Monday, June 3, 2013

XM Principle 1: Optimize for change

What happens if an engineer comes up with a way to build a safer car door? Can that new door be deployed right away? No. A stamping machine and a custom made die produce that door. Together they cost over 10 million US dollars and they must first be amortized before the new door can be economically produced. Given the high costs, it can take 10 years or more before that better door can enter production. You can see the impact of the need to amortize huge investments in the slow, incremental changes in automobiles from year to year, even from decade to decade!

WIKISPEED can change their design every seven days. They employ tools like value stream mapping not merely to reduce the variance of products produced or to optimize the flow through the production line, but first and foremost to reduce the cost of change. It does not cost them more to use a new design than to use an existing design. So if they have a safer way to build the door today, they start using it next week.

Welcoming and responding to change represent core Agile values and principles (see the Agile Manifesto and the Principles behind the Agile Manifesto). So by adopting this principle, you take a huge step towards becoming an Agile organization.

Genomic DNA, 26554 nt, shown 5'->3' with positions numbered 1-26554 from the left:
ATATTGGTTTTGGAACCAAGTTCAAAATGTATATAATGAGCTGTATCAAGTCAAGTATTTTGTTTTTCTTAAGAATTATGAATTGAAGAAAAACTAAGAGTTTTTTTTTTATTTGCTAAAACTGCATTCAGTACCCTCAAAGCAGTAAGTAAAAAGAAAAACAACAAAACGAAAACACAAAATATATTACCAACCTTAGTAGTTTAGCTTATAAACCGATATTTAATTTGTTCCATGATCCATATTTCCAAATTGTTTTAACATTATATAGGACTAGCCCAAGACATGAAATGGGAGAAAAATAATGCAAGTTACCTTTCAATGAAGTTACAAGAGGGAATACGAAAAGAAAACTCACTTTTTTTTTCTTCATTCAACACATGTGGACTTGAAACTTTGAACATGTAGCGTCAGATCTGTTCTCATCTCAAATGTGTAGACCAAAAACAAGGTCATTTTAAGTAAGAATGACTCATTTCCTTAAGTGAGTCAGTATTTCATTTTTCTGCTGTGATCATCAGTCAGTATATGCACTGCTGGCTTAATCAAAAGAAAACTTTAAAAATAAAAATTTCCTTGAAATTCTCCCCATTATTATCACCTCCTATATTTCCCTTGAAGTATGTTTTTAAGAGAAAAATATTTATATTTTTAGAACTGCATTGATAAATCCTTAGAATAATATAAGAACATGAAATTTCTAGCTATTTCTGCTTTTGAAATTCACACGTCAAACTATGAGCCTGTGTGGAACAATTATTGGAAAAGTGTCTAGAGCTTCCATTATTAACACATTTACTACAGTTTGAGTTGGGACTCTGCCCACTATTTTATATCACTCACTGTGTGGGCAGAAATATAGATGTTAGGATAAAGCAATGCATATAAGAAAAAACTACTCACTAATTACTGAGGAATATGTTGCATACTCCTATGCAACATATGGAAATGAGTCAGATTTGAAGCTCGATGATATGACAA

Tomorrow: Object-Oriented, Modular Architecture

The 10 Principles of Extreme Manufacturing

3 comments:

Tom Isaacson said...

I don't understand this. How can they avoid the cost of a new custom made die for the door by having a different process?

Joe Justice said...

Hi Tom! eXtreme Manufacturing uses completely different tools and processes with those tools. It's more than only process, it's process that demands specific technical practices for mass manufacturing. Just like an assembly line didn't have craft work and custom casting stations as the core, instead that practice mandated interchangeable parts. To learn more about it, come get immersive hands on experience with us, build a car end to end with us using those tools and techniques!

https://www.kickstarter.com/projects/joejustice0/develop-extreme-manufacturing-class-and-curriculum

Peter said...

Hi Tom,

The short answer is by not having an expensive die.

Stamping pieces on a hardened die optimizes the unit cost in high volume at the cost of a very high price of change (i.e. you have to make many pieces before the cost of die is amortized). The leads to a 7 year product change cycle, as is the case with most cars today.

By selecting different technologies to make it easier to change -- even though the unit cost is higher -- you gain flexibility, thereby lowering risk and cost, especially start-up costs.

In the case of WIKISPEED, rather than using a hardened die to stamp metal parts, they used a styrofoam die, which is easy and cheap to create on a garden variety milling machine. They then lay carbon fibre on top of it, much like making a fibreglass canoe.

Cheers,

Peter